High oil-output algae was initially considered as an alternative to fossil fuels back in 1978, under the presidency of Jimmy Carter. The National Renewable Energy Laboratory conducted research which tested more than 3,000 different types of algae, the conclusion being that algae oil-based fuel could be used in place of fossil fuels for heating homes and running transportation. But when the gas crisis which had resulted in high prices and long queues at the gas pumps passed, and carbon emissions were not an issue back then, the need for alternative fuels was no longer urgent.
Today, several government agencies and private companies are supporting projects to make the production of algae oil-based fuel more commercially viable. Although harvested algae releases CO2 when burned, the CO2 is reabsorbed by the growing algae. Referred to as ‘algaculture’ the commercial cultivation of algae can be carried out on land that would not have been used for agriculture, so the product is not competing for land that could be used for food crops, which is a concern with some other biofuel products. Other advantages of cultivating algae for fuel are that they can be grown in ocean water as well as certain grades of wastewater. Also, they are biodegradable, burn cleaner and will not pose the same level of risk to the environment as fossil fuels if spilled.
A report by the United States Department of Energy has estimated that to produce sufficient algae-based fuel to replace all the petroleum-based fuel in the United States would only require the equivalent of around 15,000 square miles of land, or 0.42 percent of the United States. But, while space is not a problem, cost is, and this is one of the main issues to be addressed. It’s not so much a question of whether the product can be produced and whether it works, but whether it will be commercially viable.
Showing the company’s commitment to green fuels, Gulfstream flew all five of its display and demonstration airplanes to NBAA 2012 in Orlando on a blend of Jet A and biofuel, a mix that is calculated to reduce carbon dioxide emissions by up to 68 percent. Called Honeywell Green Jet Fuel, the biofuel is manufactured from the natural oil extracted from camelina – an inedible and fast-growing member of the mustard family that can tolerate conditions other food crops can’t, or can be grown in rotation with cereal crops, making it a promising biofuel crop. Gulfstream’s aircraft displayed at NBAA 2012 included the G550, G450, G150 and the recently certified Gulfstream G650 and G280.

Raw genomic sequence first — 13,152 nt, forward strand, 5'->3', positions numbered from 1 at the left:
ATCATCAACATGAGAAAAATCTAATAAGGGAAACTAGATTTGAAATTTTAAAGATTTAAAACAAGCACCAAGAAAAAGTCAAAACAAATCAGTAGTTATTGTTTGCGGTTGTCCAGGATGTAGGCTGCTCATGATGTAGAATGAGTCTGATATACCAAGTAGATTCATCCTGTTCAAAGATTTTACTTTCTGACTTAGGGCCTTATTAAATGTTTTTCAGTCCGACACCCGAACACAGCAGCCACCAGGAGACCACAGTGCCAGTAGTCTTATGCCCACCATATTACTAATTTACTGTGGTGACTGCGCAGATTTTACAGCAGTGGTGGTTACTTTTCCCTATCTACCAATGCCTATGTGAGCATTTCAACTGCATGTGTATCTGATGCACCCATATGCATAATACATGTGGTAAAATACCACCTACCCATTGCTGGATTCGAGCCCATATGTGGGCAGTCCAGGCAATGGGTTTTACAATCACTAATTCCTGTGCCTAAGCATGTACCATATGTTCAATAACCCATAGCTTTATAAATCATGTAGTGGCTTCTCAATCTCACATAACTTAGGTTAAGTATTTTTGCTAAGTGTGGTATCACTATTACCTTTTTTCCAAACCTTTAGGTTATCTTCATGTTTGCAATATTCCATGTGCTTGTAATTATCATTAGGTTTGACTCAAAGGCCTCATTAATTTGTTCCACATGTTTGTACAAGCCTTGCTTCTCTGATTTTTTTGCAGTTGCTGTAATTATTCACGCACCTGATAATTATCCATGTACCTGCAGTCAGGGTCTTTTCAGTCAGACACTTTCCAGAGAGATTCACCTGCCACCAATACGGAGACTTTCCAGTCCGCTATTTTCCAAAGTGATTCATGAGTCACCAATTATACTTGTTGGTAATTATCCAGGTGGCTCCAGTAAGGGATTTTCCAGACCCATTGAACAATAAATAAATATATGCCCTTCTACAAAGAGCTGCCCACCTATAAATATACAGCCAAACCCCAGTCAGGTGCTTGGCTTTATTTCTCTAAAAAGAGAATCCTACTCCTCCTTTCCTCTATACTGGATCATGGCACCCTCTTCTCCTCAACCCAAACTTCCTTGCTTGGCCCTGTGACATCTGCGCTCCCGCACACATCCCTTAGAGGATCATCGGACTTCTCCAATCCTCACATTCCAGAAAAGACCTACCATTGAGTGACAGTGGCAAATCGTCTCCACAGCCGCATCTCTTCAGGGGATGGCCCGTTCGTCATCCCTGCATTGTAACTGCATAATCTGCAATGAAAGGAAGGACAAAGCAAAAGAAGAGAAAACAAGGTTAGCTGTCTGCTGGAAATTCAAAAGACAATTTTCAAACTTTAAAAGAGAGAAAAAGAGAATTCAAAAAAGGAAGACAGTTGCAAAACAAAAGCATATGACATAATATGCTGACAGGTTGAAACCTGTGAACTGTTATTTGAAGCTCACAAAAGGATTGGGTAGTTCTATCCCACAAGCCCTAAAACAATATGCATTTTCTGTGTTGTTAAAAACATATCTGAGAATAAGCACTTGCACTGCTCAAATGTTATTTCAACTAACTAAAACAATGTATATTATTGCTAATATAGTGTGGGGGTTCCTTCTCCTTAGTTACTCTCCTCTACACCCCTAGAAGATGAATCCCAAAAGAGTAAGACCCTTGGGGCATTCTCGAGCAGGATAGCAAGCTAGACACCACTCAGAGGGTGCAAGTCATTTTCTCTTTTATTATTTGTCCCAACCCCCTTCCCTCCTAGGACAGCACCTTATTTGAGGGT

In a recent press release, Gulfstream noted that the G650 has demonstrated its ability to fly faster and further than any other airplane in the competitive category of business jets. With a range of 6,000 nautical miles at Mach 0.90, the G650 can fly nonstop between a number of high traffic destinations, including between Shanghai and London, and New York and Dubai, completing a 6,000 nm trip in twelve hours. Promoted as the ‘gold standard in business aviation’, the G650’s maximum cruise speed is Mach 0.925, while its Rolls-Royce BR725 engines burn less fuel and produce a lower rate of emissions than competing airplanes currently do. Taller, wider and longer than any other cabin in its class, up to eighteen people can be comfortable accommodated in the G650 cabin, with buyers having the option of twelve floor plans to suit specific needs. Claiming to be the ‘most technologically advanced business aircraft in the sky’, the G650 boasts a host of safety features, including the Head-up Display (HUD) II, Enhanced Vision System (EVS) II™ and the Synthetic Vision-Primary Flight Display (SV-PFD).
Visitors to NBAA 2012 had a chance to view the Gulfstream G280 – a mid-sized jet with the capability of covering a distance of 3,600 nm at Mach 0.80. Providing seating for up to ten passengers in a quiet cabin featuring large windows, the G280 is designed with comfort in mind. The advanced PlaneView280™ cockpit improves safety by decreasing pilot workload and enhancing situational awareness. Other safety features in the cockpit include optional HUD II guidance systems and Enhanced Vision Systems II.
This year’s edition of the International Biofuel Exposition will take place at the Hyatt Hotel in Sao Paulo, Brazil. The exposition has proved to be the perfect launching pad for Embraer who will be showcasing their exciting new Ipanema aircraft at the event. The Inpanema plane is alcohol-powered, so providing a great demonstration of the capabilities of biofuel.
Pratt & Whitney Canada recently announced that it was heading up an aerospace industry-university research effort designed to investigate which biofuels might be potentially used to power small and medium sized aircraft engines. The decision comes in the wake of the new UK biofuel policy review and should ultimately help to prove the feasibility of using biofuels to power aircraft.
Even though Virgin Atlantic has become the first commercial airline to successfully fly a commercial jet that was partially powered by a biofuel mixture of babassu and coconut oil, much debate has been sparked by this spectacular endeavor. Sir Richard Branson, who is the President of the airline, told the press that the flight was a small step towards developing new fuels that could hopefully assist in reducing the carbon emissions that are released into the air by the aviation industry.